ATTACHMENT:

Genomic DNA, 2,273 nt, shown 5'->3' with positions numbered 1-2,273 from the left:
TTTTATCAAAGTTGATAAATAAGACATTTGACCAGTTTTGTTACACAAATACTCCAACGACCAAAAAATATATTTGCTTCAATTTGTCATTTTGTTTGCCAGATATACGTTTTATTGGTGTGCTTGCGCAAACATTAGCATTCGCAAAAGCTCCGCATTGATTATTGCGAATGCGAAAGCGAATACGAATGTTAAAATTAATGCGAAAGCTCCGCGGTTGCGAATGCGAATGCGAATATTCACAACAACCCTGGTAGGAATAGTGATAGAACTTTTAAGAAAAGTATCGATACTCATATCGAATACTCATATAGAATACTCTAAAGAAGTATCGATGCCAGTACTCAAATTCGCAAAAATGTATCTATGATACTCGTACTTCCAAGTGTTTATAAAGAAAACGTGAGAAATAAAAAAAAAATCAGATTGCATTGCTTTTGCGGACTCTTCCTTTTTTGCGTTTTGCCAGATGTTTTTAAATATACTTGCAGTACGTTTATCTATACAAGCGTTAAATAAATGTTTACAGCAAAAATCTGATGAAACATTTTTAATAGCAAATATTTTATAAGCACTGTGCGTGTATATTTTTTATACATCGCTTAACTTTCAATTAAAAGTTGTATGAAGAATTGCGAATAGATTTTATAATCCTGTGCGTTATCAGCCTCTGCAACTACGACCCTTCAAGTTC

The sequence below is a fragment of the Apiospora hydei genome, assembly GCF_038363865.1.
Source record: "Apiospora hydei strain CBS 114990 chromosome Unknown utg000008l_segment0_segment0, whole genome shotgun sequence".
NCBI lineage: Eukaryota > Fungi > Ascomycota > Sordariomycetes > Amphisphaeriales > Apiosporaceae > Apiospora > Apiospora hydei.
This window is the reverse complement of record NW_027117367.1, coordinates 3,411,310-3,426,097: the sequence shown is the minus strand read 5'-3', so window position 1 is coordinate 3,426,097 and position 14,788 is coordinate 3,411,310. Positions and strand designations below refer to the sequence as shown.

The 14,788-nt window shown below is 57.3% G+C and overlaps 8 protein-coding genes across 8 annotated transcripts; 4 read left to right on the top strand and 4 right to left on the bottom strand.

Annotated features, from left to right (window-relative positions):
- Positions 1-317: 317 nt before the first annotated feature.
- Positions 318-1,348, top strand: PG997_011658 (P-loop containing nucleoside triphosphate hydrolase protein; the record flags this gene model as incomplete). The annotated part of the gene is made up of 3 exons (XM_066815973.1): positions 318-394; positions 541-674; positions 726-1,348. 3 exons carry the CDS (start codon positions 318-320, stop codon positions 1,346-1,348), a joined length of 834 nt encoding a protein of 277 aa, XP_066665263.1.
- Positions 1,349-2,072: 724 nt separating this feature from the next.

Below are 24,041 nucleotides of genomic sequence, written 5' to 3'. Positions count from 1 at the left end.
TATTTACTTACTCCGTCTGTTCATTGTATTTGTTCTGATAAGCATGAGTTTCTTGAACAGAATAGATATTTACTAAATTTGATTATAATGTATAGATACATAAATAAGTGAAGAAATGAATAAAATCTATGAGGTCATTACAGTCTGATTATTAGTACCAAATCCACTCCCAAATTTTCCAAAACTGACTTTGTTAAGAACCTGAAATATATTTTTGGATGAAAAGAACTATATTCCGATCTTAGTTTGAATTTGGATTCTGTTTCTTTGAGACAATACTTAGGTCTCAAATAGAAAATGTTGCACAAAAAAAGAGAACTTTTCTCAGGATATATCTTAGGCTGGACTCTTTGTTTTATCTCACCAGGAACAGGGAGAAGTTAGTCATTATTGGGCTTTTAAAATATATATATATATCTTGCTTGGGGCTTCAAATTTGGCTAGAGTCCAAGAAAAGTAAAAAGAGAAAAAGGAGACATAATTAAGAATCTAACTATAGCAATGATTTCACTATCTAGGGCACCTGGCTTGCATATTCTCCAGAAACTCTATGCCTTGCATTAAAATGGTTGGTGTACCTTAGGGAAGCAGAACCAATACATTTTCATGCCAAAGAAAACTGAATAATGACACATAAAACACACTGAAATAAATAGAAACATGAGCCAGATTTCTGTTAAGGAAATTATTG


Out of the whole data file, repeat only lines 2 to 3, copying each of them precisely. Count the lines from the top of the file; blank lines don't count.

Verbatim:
TTTTATCAAAGTTGATAAATAAGACATTTGACCAGTTTTGTTACACAAATACTCCAACGACCAAAAAATATATTTGCTTCAATTTGTCATTTTGTTTGCCAGATATACGTTTTATTGGTGTGCTTGCGCAAACATTAGCATTCGCAAAAGCTCCGCATTGATTATTGCGAATGCGAAAGCGAATACGAATGTTAAAATTAATGCGAAAGCTCCGCGGTTGCGAATGCGAATGCGAATATTCACAACAACCCTGGTAGGAATAGTGATAGAACTTTTAAGAAAAGTATCGATACTCATATCGAATACTCATATAGAATACTCTAAAGAAGTATCGATGCCAGTACTCAAATTCGCAAAAATGTATCTATGATACTCGTACTTCCAAGTGTTTATAAAGAAAACGTGAGAAATAAAAAAAAAATCAGATTGCATTGCTTTTGCGGACTCTTCCTTTTTTGCGTTTTGCCAGATGTTTTTAAATATACTTGCAGTACGTTTATCTATACAAGCGTTAAATAAATGTTTACAGCAAAAATCTGATGAAACATTTTTAATAGCAAATATTTTATAAGCACTGTGCGTGTATATTTTTTATACATCGCTTAACTTTCAATTAAAAGTTGTATGAAGAATTGCGAATAGATTTTATAATCCTGTGCGTTATCAGCCTCTGCAACTACGACCCTTCAAGTTC

The sequence below is a fragment of the Apiospora hydei genome, assembly GCF_038363865.1.